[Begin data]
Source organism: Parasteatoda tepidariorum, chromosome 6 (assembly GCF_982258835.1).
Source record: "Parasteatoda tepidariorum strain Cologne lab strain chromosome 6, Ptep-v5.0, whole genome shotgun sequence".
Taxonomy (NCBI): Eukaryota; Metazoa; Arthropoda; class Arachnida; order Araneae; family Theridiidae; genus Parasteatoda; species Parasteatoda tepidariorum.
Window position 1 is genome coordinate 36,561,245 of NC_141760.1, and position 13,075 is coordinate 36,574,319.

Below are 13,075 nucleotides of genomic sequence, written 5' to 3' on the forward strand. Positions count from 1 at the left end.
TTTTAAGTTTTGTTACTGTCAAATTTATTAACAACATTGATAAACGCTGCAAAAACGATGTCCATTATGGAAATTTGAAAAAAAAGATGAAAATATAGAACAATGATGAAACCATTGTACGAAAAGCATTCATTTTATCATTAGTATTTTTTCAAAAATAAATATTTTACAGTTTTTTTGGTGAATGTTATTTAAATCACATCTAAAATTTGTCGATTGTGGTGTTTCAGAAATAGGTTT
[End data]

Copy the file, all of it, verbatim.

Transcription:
Source organism: Parasteatoda tepidariorum, chromosome 6 (assembly GCF_982258835.1).
Source record: "Parasteatoda tepidariorum strain Cologne lab strain chromosome 6, Ptep-v5.0, whole genome shotgun sequence".
Taxonomy (NCBI): Eukaryota; Metazoa; Arthropoda; class Arachnida; order Araneae; family Theridiidae; genus Parasteatoda; species Parasteatoda tepidariorum.
Window position 1 is genome coordinate 36,561,245 of NC_141760.1, and position 13,075 is coordinate 36,574,319.

Below are 13,075 nucleotides of genomic sequence, written 5' to 3' on the forward strand. Positions count from 1 at the left end.
TTTTAAGTTTTGTTACTGTCAAATTTATTAACAACATTGATAAACGCTGCAAAAACGATGTCCATTATGGAAATTTGAAAAAAAAGATGAAAATATAGAACAATGATGAAACCATTGTACGAAAAGCATTCATTTTATCATTAGTATTTTTTCAAAAATAAATATTTTACAGTTTTTTTGGTGAATGTTATTTAAATCACATCTAAAATTTGTCGATTGTGGTGTTTCAGAAATAGGTTT